The right mindset will take you all the way—or nowhere at all.
A good mindset can encourage behaviour that helps you achieve your goals—or exceed them through the core beliefs and values that shape your thoughts, feelings and behaviours.
If there’s a problem inside, you will eventually see it on the outside. Exercise is a routine of overcoming physical and mental resistance, but you can’t achieve either without the right mindset, and you can’t achieve strength in one without strength in the other.
Carol Dweck is a pioneer in the idea of mindset. She studies what motivates us, makes us succeed, and bridges different classes of psychology to understand the mindset we need to foster what we can control and be successful anywhere.
Your self-conception (mindset) can determine everything, and Dweck says it can propel or prevent you from fulfilling your potential. There are two mindsets people tend to have: a fixed mindset or a growth mindset.
A fixed mindset believes intelligence can’t be altered. You have the cards you’re dealt and can’t change them. You also have a desire to look intelligent and correct all the time and tend to avoid challenges, failure, effort, and above all, being wrong.
A growth mindset believes intelligence can be developed. It has a desire to learn more, embrace challenges, focus on mastery, persist through setbacks, and find inspiration and lessons through what you do.
Can you guess which is more successful?
Alongside a growth mindset are a few character qualities that also help and are a byproduct of having a growth mindset:
Self-belief reinforces the neural pathways that allow you to perform better, with more confidence, naturally, and without much thought.
Learn How to Fail
Nobody achieved success without facing failure.
We experience failure more often than success, and still, few people can adequately overcome it. And not knowing how to handle failure is one of the biggest reasons why people give up earlier than expected.
“Success lies not in overcoming failure, but learning how to”
Elon Musk once said, “If things aren’t failing, you are not innovating enough”. And in this context, it bears the same meaning. You have to know how to fail to understand how to get past it, and this is something you learn from experience. If you’re not finding it difficult to train, and you’re not pushing yourself through the arduous periods, you are not fulfilling your potential.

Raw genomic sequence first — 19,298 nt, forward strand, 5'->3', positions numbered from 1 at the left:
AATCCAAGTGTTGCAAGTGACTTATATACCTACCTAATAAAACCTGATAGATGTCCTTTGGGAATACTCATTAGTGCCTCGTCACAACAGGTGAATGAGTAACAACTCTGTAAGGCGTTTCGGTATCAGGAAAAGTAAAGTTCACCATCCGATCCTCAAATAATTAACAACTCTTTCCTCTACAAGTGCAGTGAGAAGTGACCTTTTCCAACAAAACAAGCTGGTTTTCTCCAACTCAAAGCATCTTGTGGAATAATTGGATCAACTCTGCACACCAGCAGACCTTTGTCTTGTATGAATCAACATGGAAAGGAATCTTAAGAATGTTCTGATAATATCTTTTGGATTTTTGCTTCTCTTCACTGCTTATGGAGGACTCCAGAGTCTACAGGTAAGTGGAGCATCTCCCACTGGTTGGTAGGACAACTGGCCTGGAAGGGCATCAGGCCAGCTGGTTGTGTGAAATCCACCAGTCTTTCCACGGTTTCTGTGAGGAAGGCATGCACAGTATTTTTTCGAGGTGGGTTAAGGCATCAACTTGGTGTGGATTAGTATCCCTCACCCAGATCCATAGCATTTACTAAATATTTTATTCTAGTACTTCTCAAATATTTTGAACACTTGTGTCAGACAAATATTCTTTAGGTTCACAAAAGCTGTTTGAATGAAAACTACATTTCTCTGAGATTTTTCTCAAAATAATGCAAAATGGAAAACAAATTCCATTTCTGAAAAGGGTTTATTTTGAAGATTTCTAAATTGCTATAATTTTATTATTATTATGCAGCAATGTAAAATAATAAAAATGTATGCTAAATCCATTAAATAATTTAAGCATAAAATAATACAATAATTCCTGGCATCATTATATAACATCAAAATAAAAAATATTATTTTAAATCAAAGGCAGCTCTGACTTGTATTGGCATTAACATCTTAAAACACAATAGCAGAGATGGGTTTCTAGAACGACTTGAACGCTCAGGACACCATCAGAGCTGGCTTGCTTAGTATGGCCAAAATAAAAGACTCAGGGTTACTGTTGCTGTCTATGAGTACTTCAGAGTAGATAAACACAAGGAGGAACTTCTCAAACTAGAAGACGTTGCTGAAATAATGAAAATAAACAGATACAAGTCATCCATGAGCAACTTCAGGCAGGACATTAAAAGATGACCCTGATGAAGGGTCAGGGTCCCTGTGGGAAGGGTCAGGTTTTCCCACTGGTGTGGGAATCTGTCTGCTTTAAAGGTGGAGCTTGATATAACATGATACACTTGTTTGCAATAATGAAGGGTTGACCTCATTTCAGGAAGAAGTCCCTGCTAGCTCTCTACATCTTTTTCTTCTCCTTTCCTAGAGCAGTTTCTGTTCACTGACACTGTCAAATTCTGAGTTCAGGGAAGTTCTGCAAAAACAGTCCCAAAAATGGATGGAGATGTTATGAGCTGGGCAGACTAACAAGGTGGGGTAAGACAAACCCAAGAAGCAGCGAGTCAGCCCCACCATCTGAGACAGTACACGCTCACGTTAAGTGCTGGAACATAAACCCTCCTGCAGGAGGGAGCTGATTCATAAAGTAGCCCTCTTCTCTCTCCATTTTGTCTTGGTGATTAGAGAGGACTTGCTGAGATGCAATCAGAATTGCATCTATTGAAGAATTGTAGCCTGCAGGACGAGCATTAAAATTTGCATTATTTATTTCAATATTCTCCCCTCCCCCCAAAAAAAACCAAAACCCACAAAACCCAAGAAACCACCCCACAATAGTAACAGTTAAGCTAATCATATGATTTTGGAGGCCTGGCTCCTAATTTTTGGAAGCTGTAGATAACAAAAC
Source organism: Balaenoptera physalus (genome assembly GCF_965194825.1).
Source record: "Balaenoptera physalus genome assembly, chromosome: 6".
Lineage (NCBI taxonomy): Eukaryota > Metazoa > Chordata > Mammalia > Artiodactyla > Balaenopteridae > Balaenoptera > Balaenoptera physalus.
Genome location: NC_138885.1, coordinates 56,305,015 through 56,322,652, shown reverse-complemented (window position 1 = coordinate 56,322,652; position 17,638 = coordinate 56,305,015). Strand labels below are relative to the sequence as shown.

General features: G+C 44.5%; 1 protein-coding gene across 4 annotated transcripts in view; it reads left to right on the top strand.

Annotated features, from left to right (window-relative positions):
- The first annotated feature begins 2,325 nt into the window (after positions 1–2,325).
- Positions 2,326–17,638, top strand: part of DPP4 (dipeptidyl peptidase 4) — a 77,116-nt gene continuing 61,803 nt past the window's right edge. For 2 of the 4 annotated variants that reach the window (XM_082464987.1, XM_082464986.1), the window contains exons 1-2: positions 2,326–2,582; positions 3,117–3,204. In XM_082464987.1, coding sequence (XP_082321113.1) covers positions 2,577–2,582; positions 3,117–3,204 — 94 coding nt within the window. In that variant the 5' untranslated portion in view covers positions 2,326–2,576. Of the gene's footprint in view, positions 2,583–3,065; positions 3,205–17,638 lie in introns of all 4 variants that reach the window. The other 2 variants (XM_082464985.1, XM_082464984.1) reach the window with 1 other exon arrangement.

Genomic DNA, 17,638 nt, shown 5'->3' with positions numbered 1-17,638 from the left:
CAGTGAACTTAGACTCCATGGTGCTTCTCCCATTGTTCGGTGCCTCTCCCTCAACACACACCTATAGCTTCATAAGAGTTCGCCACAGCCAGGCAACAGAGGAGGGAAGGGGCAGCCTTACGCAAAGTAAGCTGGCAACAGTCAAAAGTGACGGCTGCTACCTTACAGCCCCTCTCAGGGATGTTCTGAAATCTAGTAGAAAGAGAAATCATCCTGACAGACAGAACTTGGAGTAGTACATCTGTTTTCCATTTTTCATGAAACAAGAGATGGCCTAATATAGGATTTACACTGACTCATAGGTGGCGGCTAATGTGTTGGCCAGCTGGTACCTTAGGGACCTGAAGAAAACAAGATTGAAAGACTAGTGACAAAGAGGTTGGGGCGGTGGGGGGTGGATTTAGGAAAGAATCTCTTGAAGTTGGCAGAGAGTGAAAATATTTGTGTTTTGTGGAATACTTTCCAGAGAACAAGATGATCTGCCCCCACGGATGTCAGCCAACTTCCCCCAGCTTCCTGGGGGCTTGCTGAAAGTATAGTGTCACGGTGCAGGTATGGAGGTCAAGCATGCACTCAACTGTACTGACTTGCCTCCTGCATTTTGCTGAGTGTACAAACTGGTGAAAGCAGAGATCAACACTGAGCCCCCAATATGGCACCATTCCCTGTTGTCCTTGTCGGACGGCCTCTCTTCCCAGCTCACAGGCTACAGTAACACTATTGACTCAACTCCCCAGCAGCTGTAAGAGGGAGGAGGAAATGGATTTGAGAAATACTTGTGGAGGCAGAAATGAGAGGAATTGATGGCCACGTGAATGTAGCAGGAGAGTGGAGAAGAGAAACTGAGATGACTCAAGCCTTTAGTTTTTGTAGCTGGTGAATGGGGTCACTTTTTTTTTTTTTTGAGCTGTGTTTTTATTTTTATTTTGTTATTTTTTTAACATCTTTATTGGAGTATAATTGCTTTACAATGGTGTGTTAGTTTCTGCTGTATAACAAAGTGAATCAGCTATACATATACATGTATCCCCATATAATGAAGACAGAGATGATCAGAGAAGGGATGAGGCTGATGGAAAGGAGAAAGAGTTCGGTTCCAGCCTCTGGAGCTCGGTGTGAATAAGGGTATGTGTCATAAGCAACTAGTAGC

Your journey is specific to you, and few people can venture the same challenges as you, but everybody fails often enough to relate. To succeed in the gym, accept failure as it is and learn to be comfortable with looking silly or not knowing specific exercises as well as you will later on. Let it be your opportunity to improve and learn a new lesson.
Stay Away from Derailers
A derailer is a term I heard in a podcast referring to people who sit within the naysayer category but are more covert in their criticism. Derailers try to push you off-track subtly by creeping doubt into your mind through questions and minor concerns. You find this in many people who say things like:
“Do you really want to go to the gym today? There are better things to do.”
“Do you really see yourself really it to the end?”
“I don’t see how this is worth it.”
“What if something goes wrong?”
“Isn’t all this quite expensive? How do you have time for all this?”
They tend to be friends, family or colleagues who secretly envy what you’re doing and want you to stop.
Humans are inherently selfish. And in efforts to defuse a threat that might harm their integrity, people sometimes enact behaviours to stop people from making progress.
Eudaimonia is the ancient Greek word for happiness, wellbeing and prosperity. And it also means negativity has no place in your life. So, block it where you can. This will keep you on track for your goals in life.
Getting comfortable in the gym is about creating the right plan for you. But it’s also about building the right mindset and environment that gets the most of you each day too.
Create a clear process goal with an end goal in mind.
Work on your growth mindset.
Embrace failure as a lesson.
Put yourself in the right environment.
Avoid derailers and naysayers.
Go at your own pace.